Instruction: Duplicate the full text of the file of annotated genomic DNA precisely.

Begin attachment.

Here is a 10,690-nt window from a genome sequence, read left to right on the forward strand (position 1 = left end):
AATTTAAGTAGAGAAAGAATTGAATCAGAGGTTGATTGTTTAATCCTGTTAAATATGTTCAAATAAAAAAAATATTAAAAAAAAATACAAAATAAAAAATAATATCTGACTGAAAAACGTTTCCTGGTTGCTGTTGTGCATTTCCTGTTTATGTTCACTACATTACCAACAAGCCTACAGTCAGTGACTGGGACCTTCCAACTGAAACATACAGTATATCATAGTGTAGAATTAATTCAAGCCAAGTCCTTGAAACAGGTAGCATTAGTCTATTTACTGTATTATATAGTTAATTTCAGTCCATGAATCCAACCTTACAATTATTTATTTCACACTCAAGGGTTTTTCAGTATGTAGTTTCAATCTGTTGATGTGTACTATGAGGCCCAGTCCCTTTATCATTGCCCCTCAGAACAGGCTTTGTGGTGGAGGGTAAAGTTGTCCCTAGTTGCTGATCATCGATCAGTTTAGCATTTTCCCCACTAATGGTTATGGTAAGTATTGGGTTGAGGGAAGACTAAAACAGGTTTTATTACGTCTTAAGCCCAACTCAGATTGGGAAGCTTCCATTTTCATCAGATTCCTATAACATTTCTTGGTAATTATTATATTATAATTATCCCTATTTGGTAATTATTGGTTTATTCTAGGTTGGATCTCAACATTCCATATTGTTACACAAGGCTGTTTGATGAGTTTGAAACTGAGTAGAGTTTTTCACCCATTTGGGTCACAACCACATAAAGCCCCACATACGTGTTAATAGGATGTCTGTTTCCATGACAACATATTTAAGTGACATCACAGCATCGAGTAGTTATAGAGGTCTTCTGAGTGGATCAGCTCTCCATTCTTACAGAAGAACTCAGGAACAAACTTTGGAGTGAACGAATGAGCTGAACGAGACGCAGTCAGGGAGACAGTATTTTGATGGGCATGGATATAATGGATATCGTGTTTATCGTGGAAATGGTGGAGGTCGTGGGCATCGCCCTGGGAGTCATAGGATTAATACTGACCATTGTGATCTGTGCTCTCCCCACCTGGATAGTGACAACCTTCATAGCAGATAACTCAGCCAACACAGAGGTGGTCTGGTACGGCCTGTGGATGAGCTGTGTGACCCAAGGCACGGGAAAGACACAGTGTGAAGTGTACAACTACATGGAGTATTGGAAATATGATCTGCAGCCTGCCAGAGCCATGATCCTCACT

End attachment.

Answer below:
Here is a 10,690-nt window from a genome sequence, read left to right on the forward strand (position 1 = left end):
AATTTAAGTAGAGAAAGAATTGAATCAGAGGTTGATTGTTTAATCCTGTTAAATATGTTCAAATAAAAAAAATATTAAAAAAAAATACAAAATAAAAAATAATATCTGACTGAAAAACGTTTCCTGGTTGCTGTTGTGCATTTCCTGTTTATGTTCACTACATTACCAACAAGCCTACAGTCAGTGACTGGGACCTTCCAACTGAAACATACAGTATATCATAGTGTAGAATTAATTCAAGCCAAGTCCTTGAAACAGGTAGCATTAGTCTATTTACTGTATTATATAGTTAATTTCAGTCCATGAATCCAACCTTACAATTATTTATTTCACACTCAAGGGTTTTTCAGTATGTAGTTTCAATCTGTTGATGTGTACTATGAGGCCCAGTCCCTTTATCATTGCCCCTCAGAACAGGCTTTGTGGTGGAGGGTAAAGTTGTCCCTAGTTGCTGATCATCGATCAGTTTAGCATTTTCCCCACTAATGGTTATGGTAAGTATTGGGTTGAGGGAAGACTAAAACAGGTTTTATTACGTCTTAAGCCCAACTCAGATTGGGAAGCTTCCATTTTCATCAGATTCCTATAACATTTCTTGGTAATTATTATATTATAATTATCCCTATTTGGTAATTATTGGTTTATTCTAGGTTGGATCTCAACATTCCATATTGTTACACAAGGCTGTTTGATGAGTTTGAAACTGAGTAGAGTTTTTCACCCATTTGGGTCACAACCACATAAAGCCCCACATACGTGTTAATAGGATGTCTGTTTCCATGACAACATATTTAAGTGACATCACAGCATCGAGTAGTTATAGAGGTCTTCTGAGTGGATCAGCTCTCCATTCTTACAGAAGAACTCAGGAACAAACTTTGGAGTGAACGAATGAGCTGAACGAGACGCAGTCAGGGAGACAGTATTTTGATGGGCATGGATATAATGGATATCGTGTTTATCGTGGAAATGGTGGAGGTCGTGGGCATCGCCCTGGGAGTCATAGGATTAATACTGACCATTGTGATCTGTGCTCTCCCCACCTGGATAGTGACAACCTTCATAGCAGATAACTCAGCCAACACAGAGGTGGTCTGGTACGGCCTGTGGATGAGCTGTGTGACCCAAGGCACGGGAAAGACACAGTGTGAAGTGTACAACTACATGGAGTATTGGAAATATGATCTGCAGCCTGCCAGAGCCATGATCCTCACT